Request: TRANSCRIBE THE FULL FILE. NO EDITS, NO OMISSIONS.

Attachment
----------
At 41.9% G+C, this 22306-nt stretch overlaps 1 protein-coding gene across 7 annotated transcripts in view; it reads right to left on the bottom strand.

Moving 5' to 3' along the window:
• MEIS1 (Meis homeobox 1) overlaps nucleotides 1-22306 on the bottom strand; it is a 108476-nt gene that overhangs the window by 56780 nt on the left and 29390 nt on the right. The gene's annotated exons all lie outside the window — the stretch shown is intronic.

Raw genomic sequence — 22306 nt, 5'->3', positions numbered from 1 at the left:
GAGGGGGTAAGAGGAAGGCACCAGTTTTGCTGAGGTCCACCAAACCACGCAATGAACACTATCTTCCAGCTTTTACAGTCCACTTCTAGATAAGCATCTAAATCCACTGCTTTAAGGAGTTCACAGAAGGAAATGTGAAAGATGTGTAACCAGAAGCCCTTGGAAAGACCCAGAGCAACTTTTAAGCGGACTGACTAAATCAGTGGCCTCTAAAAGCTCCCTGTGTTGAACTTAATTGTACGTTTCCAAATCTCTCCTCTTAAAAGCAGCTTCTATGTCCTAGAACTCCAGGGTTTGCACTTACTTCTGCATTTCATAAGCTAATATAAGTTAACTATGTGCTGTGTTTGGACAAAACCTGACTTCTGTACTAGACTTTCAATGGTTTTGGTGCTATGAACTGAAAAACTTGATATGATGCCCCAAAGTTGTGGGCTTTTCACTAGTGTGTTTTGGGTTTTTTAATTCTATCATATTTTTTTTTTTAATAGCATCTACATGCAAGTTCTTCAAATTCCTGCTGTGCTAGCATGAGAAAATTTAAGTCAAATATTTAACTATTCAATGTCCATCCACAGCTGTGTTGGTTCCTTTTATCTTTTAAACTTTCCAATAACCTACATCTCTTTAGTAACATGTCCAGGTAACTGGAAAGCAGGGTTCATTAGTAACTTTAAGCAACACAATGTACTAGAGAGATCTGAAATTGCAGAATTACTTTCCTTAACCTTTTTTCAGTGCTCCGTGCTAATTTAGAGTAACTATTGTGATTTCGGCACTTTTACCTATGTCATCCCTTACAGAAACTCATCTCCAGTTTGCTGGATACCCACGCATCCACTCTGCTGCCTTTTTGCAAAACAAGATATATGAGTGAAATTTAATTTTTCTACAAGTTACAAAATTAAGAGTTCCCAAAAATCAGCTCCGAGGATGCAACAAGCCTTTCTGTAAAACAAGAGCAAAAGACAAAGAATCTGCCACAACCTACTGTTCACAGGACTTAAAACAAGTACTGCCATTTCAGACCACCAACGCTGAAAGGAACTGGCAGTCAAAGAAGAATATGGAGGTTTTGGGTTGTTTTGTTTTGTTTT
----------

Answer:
At 41.9% G+C, this 22306-nt stretch overlaps 1 protein-coding gene across 7 annotated transcripts in view; it reads right to left on the bottom strand.

Moving 5' to 3' along the window:
• MEIS1 (Meis homeobox 1) overlaps nucleotides 1-22306 on the bottom strand; it is a 108476-nt gene that overhangs the window by 56780 nt on the left and 29390 nt on the right. The gene's annotated exons all lie outside the window — the stretch shown is intronic.

Raw genomic sequence — 22306 nt, 5'->3', positions numbered from 1 at the left:
GAGGGGGTAAGAGGAAGGCACCAGTTTTGCTGAGGTCCACCAAACCACGCAATGAACACTATCTTCCAGCTTTTACAGTCCACTTCTAGATAAGCATCTAAATCCACTGCTTTAAGGAGTTCACAGAAGGAAATGTGAAAGATGTGTAACCAGAAGCCCTTGGAAAGACCCAGAGCAACTTTTAAGCGGACTGACTAAATCAGTGGCCTCTAAAAGCTCCCTGTGTTGAACTTAATTGTACGTTTCCAAATCTCTCCTCTTAAAAGCAGCTTCTATGTCCTAGAACTCCAGGGTTTGCACTTACTTCTGCATTTCATAAGCTAATATAAGTTAACTATGTGCTGTGTTTGGACAAAACCTGACTTCTGTACTAGACTTTCAATGGTTTTGGTGCTATGAACTGAAAAACTTGATATGATGCCCCAAAGTTGTGGGCTTTTCACTAGTGTGTTTTGGGTTTTTTAATTCTATCATATTTTTTTTTTTAATAGCATCTACATGCAAGTTCTTCAAATTCCTGCTGTGCTAGCATGAGAAAATTTAAGTCAAATATTTAACTATTCAATGTCCATCCACAGCTGTGTTGGTTCCTTTTATCTTTTAAACTTTCCAATAACCTACATCTCTTTAGTAACATGTCCAGGTAACTGGAAAGCAGGGTTCATTAGTAACTTTAAGCAACACAATGTACTAGAGAGATCTGAAATTGCAGAATTACTTTCCTTAACCTTTTTTCAGTGCTCCGTGCTAATTTAGAGTAACTATTGTGATTTCGGCACTTTTACCTATGTCATCCCTTACAGAAACTCATCTCCAGTTTGCTGGATACCCACGCATCCACTCTGCTGCCTTTTTGCAAAACAAGATATATGAGTGAAATTTAATTTTTCTACAAGTTACAAAATTAAGAGTTCCCAAAAATCAGCTCCGAGGATGCAACAAGCCTTTCTGTAAAACAAGAGCAAAAGACAAAGAATCTGCCACAACCTACTGTTCACAGGACTTAAAACAAGTACTGCCATTTCAGACCACCAACGCTGAAAGGAACTGGCAGTCAAAGAAGAATATGGAGGTTTTGGGTTGTTTTGTTTTGTTTT